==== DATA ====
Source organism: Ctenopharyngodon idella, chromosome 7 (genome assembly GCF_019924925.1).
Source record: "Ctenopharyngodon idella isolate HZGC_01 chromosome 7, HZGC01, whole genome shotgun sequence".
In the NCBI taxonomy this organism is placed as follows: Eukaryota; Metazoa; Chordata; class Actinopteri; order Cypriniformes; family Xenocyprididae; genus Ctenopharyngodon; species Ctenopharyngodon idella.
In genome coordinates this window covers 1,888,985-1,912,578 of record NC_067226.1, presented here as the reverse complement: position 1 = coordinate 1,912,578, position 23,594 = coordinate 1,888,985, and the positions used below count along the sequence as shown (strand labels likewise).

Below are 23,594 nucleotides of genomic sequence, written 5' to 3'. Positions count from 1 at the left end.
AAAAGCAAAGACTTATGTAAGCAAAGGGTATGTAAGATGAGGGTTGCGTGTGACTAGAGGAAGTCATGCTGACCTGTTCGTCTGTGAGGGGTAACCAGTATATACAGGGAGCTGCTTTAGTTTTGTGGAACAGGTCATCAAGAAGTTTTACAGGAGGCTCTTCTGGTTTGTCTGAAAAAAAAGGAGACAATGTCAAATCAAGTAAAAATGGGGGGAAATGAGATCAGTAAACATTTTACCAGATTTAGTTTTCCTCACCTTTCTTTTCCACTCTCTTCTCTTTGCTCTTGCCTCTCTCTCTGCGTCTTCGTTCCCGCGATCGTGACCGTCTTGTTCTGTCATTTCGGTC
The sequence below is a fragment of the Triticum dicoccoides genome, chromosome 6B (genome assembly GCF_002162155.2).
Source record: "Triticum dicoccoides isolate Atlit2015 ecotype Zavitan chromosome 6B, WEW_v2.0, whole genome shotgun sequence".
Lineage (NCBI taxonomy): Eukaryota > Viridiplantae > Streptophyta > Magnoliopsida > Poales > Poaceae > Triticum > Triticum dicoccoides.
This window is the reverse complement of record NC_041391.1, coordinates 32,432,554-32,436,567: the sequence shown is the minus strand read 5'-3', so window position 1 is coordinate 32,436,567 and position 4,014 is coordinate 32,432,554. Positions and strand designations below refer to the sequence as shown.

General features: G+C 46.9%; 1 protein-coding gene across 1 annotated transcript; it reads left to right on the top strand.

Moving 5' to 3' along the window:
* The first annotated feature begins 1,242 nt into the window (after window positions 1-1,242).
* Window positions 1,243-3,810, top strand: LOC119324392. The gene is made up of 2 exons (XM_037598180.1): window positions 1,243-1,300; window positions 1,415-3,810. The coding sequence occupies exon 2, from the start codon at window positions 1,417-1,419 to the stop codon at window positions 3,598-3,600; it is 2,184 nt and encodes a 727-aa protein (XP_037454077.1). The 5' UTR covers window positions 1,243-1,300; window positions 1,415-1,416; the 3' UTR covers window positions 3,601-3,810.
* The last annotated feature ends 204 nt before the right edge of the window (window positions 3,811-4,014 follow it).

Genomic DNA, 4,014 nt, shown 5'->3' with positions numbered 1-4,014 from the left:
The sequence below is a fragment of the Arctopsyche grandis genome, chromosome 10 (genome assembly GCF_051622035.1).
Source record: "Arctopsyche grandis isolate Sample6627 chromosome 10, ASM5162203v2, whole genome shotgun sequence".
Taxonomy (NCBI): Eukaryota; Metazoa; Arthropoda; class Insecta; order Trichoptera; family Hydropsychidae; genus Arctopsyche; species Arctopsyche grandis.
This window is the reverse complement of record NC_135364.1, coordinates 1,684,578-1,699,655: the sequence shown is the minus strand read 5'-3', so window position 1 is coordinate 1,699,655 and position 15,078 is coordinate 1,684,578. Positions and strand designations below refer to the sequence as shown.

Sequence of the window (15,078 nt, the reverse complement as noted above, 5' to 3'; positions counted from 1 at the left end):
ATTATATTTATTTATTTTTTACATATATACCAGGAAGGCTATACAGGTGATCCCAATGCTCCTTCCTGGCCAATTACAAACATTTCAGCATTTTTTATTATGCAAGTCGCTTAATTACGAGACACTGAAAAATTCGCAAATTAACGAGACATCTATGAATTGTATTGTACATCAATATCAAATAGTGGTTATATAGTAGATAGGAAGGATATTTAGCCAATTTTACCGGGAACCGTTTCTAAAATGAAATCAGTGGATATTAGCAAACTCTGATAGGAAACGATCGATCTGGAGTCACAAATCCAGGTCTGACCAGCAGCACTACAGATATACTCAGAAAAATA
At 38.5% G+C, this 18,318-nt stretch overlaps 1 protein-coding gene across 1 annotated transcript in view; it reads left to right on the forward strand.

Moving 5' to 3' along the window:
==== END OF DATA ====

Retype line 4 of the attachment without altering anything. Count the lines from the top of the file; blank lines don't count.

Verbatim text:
In genome coordinates this window covers 1,888,985-1,912,578 of record NC_067226.1, presented here as the reverse complement: position 1 = coordinate 1,912,578, position 23,594 = coordinate 1,888,985, and the positions used below count along the sequence as shown (strand labels likewise).